White’s ‘pink’ bill advances
Published 7:00 am Saturday, April 2, 2016
Freshman State Rep. Malinda White said she didn’t set out to make national news this term.
But when White sponsored House Bill 179, a proposal that would allow hunters to wear “blaze pink” instead of hunter’s orange, national attention is exactly what she got. For weeks, publications throughout the state, region and country have been calling White, seeking comment on her bill. After its passage through the Louisiana House of Representatives on Wednesday, the attention is likely only to increase.
“It’s nuts,” she said. “I never expected it to get so much attention.”
She said legislators were considering more than 1,000 bills this session, but hers seemed to garner some of the most interest.
Even National Geographic magazine mentioned White in an article about the growing trend across rural states to include blaze pink as an officially recognized safety color for hunters.
The National Geographic article, published online Tuesday, quotes several female outdoors advocates who believe adding pink to the lineup is insulting.
“We felt like it was demeaning to us,” Sarah Ingle told the magazine. Ingle is the president of the Women’s Hunting and Sporting Association.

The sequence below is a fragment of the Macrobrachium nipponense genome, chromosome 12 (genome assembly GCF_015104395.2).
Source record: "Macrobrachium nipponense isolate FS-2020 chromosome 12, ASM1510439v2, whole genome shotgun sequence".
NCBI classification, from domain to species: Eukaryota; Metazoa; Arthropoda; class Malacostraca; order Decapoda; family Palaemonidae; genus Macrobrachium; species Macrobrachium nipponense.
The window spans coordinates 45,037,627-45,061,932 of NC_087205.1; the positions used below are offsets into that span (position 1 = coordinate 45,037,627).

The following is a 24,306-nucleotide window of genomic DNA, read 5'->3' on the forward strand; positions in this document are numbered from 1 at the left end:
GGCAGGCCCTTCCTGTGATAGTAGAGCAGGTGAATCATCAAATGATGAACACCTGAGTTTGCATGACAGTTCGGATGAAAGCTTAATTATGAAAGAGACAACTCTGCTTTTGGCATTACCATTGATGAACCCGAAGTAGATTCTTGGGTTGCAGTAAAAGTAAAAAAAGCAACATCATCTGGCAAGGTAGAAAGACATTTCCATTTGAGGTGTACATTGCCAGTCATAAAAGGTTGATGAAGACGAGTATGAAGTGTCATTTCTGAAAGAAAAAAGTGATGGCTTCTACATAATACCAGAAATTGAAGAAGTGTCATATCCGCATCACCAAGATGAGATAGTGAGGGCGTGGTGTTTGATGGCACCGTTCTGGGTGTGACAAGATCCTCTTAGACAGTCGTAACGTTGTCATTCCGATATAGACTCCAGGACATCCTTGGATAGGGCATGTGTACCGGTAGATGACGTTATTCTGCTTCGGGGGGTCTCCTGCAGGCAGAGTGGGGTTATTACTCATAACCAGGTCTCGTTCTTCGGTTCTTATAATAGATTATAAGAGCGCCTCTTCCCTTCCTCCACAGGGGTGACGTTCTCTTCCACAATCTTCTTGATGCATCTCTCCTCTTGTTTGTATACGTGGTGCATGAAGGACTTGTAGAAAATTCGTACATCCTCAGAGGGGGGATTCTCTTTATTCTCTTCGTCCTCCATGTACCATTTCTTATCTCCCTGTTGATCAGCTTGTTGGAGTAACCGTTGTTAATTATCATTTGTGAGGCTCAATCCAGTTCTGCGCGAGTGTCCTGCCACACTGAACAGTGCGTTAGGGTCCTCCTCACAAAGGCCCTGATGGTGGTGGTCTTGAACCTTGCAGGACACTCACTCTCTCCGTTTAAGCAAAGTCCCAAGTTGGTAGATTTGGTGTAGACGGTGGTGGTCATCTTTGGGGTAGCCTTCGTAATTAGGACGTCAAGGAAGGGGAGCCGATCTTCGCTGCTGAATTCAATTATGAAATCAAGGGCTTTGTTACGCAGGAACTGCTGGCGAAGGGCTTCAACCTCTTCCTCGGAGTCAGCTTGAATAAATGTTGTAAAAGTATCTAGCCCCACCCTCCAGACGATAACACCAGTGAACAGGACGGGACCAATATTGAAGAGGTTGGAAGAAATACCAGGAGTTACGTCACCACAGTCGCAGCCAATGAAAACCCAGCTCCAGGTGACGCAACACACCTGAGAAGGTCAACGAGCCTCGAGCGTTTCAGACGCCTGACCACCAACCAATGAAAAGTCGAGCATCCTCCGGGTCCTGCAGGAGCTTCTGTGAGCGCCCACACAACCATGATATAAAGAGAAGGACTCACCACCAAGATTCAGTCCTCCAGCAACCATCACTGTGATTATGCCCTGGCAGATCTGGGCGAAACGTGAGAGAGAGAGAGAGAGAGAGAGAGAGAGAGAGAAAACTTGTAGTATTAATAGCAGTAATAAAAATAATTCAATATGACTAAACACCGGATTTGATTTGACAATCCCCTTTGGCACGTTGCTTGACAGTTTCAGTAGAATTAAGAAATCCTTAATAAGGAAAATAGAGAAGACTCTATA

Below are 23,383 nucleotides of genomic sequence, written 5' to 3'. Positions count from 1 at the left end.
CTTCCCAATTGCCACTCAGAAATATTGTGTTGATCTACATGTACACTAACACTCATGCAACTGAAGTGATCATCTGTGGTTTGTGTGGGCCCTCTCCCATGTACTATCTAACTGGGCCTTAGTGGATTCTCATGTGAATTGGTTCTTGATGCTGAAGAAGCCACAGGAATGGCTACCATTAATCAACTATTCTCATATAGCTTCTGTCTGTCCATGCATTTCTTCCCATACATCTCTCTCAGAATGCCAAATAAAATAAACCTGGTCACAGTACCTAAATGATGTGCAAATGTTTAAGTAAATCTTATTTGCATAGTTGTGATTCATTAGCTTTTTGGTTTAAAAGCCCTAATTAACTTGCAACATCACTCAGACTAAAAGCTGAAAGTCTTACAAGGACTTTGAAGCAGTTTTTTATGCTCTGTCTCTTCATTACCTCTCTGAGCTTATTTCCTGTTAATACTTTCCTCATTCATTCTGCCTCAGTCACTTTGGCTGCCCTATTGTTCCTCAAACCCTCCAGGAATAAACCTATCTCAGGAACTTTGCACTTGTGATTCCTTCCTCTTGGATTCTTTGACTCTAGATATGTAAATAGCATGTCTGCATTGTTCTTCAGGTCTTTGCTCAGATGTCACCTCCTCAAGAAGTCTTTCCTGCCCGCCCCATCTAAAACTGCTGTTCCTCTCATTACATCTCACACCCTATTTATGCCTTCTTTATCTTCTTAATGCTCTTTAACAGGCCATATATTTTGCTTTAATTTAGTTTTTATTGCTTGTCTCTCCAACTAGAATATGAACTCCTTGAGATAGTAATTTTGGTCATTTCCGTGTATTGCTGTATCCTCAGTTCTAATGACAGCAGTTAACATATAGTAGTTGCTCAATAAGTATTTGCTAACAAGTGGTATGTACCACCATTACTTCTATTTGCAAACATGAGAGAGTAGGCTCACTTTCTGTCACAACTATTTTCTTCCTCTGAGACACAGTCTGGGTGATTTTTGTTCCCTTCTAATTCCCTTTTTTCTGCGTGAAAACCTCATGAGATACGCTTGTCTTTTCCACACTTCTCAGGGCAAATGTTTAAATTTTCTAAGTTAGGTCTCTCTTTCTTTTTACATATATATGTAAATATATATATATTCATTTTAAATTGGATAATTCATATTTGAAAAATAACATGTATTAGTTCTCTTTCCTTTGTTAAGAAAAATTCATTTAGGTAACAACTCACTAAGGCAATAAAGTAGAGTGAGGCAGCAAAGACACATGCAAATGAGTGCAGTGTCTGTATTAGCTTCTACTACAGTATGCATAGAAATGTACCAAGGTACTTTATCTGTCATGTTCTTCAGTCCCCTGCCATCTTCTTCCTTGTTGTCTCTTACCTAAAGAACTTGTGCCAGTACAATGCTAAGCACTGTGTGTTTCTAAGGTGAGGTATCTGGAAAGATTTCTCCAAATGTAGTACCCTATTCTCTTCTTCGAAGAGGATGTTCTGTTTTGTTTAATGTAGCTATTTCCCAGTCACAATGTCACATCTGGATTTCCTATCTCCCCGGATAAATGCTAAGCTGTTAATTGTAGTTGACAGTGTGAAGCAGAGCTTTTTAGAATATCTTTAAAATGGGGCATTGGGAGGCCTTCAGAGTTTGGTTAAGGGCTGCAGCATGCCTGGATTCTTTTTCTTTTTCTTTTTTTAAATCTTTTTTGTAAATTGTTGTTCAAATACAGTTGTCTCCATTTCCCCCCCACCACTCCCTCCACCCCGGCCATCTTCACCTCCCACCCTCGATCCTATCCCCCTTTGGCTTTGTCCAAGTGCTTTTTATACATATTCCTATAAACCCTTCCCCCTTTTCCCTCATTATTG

White disagrees. She said pink has several advantages, the first of which is safety. White said blaze pink has been proven in testing to be more visible in the fall than orange.
“People think we’re just playing around dealing with something like this, but it’s a safety issue,” said White.
But, she added, if pink attire attracts more women outdoors, so much the better. As the state faces a massive budget deficit in the next fiscal year, any additional revenue to the state’s Department of Wildlife and Fisheries is good.
“There’s more than one way to skin a cat,” she said, meaning state departments can sometimes do more than slash budgets or request tax hikes for additional funds. “Wildlife and Fisheries has found a way where they could possibly increase their budget by selling more hunting licenses.”
It was that department, in fact, that sought to add pink to the lineup.
“The chairman of the National Resources Committee said that Wildlife and Fisheries was looking for someone to carry the bill, and that sounded good as I’m a hunter and I like the outdoors.”
Still, White said she’s seen some snickering when it comes to HB 179.
“People are saying, ‘Why is Louisiana picking a bill like this during a time of budget crisis,’” she said. “When they see that, they think we’re not concerned with the issues we face, but we very much are.”
White pointed out that by law, the state legislature cannot deal with budget issues during its normal session this year. State lawmakers can only tackle those issues every other year or in special session, which happened once this year and will likely happen again, after the close of the regular session.